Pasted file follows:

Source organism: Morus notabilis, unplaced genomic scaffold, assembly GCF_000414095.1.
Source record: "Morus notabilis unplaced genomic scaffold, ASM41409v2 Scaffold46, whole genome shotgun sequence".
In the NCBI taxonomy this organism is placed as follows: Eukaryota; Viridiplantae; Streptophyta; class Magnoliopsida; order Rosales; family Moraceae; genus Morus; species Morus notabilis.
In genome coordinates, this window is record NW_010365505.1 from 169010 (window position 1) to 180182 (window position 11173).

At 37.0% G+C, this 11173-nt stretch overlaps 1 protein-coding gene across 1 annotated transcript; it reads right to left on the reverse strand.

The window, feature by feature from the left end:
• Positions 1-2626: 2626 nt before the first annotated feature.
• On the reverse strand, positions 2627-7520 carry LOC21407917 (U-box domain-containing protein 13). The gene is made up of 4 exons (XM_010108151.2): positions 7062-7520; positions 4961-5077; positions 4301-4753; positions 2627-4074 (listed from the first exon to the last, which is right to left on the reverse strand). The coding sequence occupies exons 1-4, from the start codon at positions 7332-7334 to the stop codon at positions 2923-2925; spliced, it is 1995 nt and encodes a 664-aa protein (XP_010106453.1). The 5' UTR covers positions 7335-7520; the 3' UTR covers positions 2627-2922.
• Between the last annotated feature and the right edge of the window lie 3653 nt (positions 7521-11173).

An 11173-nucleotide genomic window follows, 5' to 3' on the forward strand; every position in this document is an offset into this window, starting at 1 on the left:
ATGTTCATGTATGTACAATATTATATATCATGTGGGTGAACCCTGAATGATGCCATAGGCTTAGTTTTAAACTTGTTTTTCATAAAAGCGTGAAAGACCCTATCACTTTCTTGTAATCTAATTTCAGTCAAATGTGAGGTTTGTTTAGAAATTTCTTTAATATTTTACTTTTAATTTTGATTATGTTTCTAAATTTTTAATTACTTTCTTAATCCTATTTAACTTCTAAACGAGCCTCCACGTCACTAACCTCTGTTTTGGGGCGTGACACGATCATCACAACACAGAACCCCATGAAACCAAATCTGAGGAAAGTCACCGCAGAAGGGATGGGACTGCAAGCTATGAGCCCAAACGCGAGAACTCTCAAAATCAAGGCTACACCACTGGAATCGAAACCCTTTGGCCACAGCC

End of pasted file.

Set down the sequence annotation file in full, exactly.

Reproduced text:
Source organism: Morus notabilis, unplaced genomic scaffold, assembly GCF_000414095.1.
Source record: "Morus notabilis unplaced genomic scaffold, ASM41409v2 Scaffold46, whole genome shotgun sequence".
In the NCBI taxonomy this organism is placed as follows: Eukaryota; Viridiplantae; Streptophyta; class Magnoliopsida; order Rosales; family Moraceae; genus Morus; species Morus notabilis.
In genome coordinates, this window is record NW_010365505.1 from 169010 (window position 1) to 180182 (window position 11173).

At 37.0% G+C, this 11173-nt stretch overlaps 1 protein-coding gene across 1 annotated transcript; it reads right to left on the reverse strand.

The window, feature by feature from the left end:
• Positions 1-2626: 2626 nt before the first annotated feature.
• On the reverse strand, positions 2627-7520 carry LOC21407917 (U-box domain-containing protein 13). The gene is made up of 4 exons (XM_010108151.2): positions 7062-7520; positions 4961-5077; positions 4301-4753; positions 2627-4074 (listed from the first exon to the last, which is right to left on the reverse strand). The coding sequence occupies exons 1-4, from the start codon at positions 7332-7334 to the stop codon at positions 2923-2925; spliced, it is 1995 nt and encodes a 664-aa protein (XP_010106453.1). The 5' UTR covers positions 7335-7520; the 3' UTR covers positions 2627-2922.
• Between the last annotated feature and the right edge of the window lie 3653 nt (positions 7521-11173).

An 11173-nucleotide genomic window follows, 5' to 3' on the forward strand; every position in this document is an offset into this window, starting at 1 on the left:
ATGTTCATGTATGTACAATATTATATATCATGTGGGTGAACCCTGAATGATGCCATAGGCTTAGTTTTAAACTTGTTTTTCATAAAAGCGTGAAAGACCCTATCACTTTCTTGTAATCTAATTTCAGTCAAATGTGAGGTTTGTTTAGAAATTTCTTTAATATTTTACTTTTAATTTTGATTATGTTTCTAAATTTTTAATTACTTTCTTAATCCTATTTAACTTCTAAACGAGCCTCCACGTCACTAACCTCTGTTTTGGGGCGTGACACGATCATCACAACACAGAACCCCATGAAACCAAATCTGAGGAAAGTCACCGCAGAAGGGATGGGACTGCAAGCTATGAGCCCAAACGCGAGAACTCTCAAAATCAAGGCTACACCACTGGAATCGAAACCCTTTGGCCACAGCC